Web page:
Sometimes you have to let time pass before you can critique your assumptions. Recently, I reconsidered the unanimity of the goals of the content industry after Derek Khanna reprised the motion picture association’s war on the VCR in TechCrunch. Derek Khanna is the ex-Republican staffer who managed to forge his own retirement by drafting a white paper extolling the virtues of copyright reform.
In short, Khanna’s piece recalls how the major motion picture studios fought the introduction of Sony’s Betamax, the first consumer video recorder. Convinced that home video taping and viewing would debilitate the movie industry, Jack Valenti, the president of the Motion Picture Association of America (MPAA) famously vented that “the VCR is to the American film producer and the American public as the Boston strangler is to the woman home alone.”
In 1976, the MPAA helped to launch a suit against Sony, seeking an injunction against the sale of the Betamax. Sony won at the District Court level, but then lost at the Ninth Circuit appeals, which suggested to the lower court that an injunction might not be a bad idea. Ultimately, through “a highly unusual legal process (and significant luck),” Khanna observes, “the VCR was saved by one vote at the Supreme Court in 1984.” The home video industry was unleashed “on the absolute narrowest of legal grounds.”
Thirty years later, we take this ruling for granted. But not only did the VCR add millions to the coffers of the motion picture industry, it enabled the rise of new entrepreneurial firms such as Netflix, Apple TV, and Amazon Prime movie services. With the concurrent rise of reliable, distributed, residential broadband Internet, these services are now generating millions of dollars in additional licensing fees to MPAA’s members, and are expanding creativity and choice in the entertainment business. And, counter to Valenti’s dire predictions, box office receipts in 2013 still hit record levels.
Khanna’s article made me think anew about the ramifications of the conflict raged by the film industry against new technologies and copyright, and the priorities of publishing. In retrospect, considered more broadly, what technology firms such as Sony and the motion picture industry managed to achieve, despite initially working at cross purposes, was a successful extension of the movie theater into the home, providing Americans a new ability to control the choice and time of viewing both recent movies as well as older classics. Although this threatened the industry’s central revenue model by shortening movie runs in theaters, it greatly extended the ability to draw revenue from film production. Many films broke even or became successful over time only through home rental or acquisition. And many more films are now produced specifically for the home market.
Over the last decade, the Association of American Publishers (AAP) and the Authors Guild have been engaged in their own legal conflicts with the tech industry. But perhaps a more fundamental conflict should be with the MPAA. Arguably, the success of home video has come at the expense of other content industries, including book publishing.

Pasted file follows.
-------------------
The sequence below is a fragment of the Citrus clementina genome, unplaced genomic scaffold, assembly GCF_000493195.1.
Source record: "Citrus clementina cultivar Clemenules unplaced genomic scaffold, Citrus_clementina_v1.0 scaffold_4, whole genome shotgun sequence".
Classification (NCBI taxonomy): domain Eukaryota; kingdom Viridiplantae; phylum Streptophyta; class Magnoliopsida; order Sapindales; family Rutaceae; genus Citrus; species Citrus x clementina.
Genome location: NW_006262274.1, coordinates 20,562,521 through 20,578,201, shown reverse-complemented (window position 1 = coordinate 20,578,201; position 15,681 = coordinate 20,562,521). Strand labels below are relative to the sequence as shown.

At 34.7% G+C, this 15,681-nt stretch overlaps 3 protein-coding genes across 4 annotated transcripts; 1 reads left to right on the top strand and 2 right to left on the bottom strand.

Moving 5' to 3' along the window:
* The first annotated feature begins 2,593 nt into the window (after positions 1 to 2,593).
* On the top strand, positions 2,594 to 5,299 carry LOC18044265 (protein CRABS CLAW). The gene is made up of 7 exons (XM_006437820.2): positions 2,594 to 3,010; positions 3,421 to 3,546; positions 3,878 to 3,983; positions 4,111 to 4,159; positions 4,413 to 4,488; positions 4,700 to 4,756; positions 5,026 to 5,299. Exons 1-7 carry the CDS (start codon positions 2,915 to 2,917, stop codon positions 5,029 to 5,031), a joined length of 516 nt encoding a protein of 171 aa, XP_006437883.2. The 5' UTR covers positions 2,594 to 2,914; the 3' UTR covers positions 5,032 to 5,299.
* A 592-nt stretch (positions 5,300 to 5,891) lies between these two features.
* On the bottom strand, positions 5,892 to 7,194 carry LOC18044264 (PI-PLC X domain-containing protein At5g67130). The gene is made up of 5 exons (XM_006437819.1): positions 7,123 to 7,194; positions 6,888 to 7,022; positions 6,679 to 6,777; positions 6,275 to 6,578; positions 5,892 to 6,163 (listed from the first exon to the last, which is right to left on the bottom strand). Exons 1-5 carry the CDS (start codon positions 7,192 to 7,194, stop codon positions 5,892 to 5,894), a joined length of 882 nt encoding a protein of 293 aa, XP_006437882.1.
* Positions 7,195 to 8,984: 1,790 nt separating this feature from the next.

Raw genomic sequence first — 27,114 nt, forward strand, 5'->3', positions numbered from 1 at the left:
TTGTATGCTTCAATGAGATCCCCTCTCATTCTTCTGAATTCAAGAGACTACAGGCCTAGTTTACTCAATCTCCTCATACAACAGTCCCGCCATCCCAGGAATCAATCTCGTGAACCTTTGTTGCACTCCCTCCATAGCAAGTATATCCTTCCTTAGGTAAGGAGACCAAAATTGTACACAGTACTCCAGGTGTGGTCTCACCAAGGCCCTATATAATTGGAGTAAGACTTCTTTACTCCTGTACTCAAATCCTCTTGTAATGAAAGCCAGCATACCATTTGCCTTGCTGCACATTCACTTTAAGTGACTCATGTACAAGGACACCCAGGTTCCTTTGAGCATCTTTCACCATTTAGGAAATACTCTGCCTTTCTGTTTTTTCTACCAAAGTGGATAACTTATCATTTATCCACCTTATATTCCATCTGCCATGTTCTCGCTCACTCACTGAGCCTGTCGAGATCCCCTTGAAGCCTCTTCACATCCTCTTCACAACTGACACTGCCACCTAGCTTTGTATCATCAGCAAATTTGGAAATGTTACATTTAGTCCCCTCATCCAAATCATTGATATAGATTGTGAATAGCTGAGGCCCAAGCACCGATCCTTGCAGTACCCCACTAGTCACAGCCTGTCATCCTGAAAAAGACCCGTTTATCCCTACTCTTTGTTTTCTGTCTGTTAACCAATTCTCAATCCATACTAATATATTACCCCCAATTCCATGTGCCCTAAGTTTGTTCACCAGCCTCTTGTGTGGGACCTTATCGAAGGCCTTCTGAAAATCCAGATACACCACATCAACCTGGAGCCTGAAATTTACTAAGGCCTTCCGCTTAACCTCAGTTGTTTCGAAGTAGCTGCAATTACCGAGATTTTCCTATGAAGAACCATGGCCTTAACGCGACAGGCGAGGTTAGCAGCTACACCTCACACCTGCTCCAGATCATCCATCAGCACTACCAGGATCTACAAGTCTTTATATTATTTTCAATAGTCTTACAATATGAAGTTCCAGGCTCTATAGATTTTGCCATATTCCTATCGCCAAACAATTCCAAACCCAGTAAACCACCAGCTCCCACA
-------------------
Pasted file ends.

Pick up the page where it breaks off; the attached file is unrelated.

After all, a consumer’s time is zero sum, and content is fungible. Every time my family settles down on a weekend evening to watch a film, that’s immersive time that might otherwise have been dedicated to reading. And even as the major publishers have begun to embrace alternative forms of engagement through gaming, transmedia, and other interactive experiences, the financial behemoth of the content industry remains the big screen, whether it’s 60 inches or 60 feet across. Although the book industry has long provided grist for the film-making mill, the majority of business in one channel is not reflected in the other.
In this light, perhaps it is less surprising, beyond the differing profit margins and revenue models, that Rupert Murdoch is splitting up his company, spinning off publishing into its own separate enterprise under the News Corp moniker while TV and film assets move into the holding firm of 21st Century Fox.
By now, the conflicts between the publishing and movie industry associations should be more visible than they are. Copyright practices and licensing frameworks that benefit MPAA members will not inevitably benefit the publishing community. And as we consume more and more content on mobile screens, which can display e-books, games, movies or TV shows, it becomes imperative for publishing and authors groups such as the AAP and the AG to define very carefully what they want from the future, and to pick their battles wisely.
The AG’s continuing litigation over the Google Books digitization project, for example, does nothing to win eyeballs away from movies or TV. Google Play, at best, is neutral towards publishing. And yet it is precisely the platforms run by Apple, Google, and Amazon that could serve to promote books more broadly to a larger class of consumers.
Too often the content industry seems to pick the wrong battles. Publisher associations are too narrowly focused on books, historically a distinct market, instead of recognizing the increasing flatness of the media landscape. They’d do better to think broadly about the possibilities of mobile and residential access to the Internet than they have to date.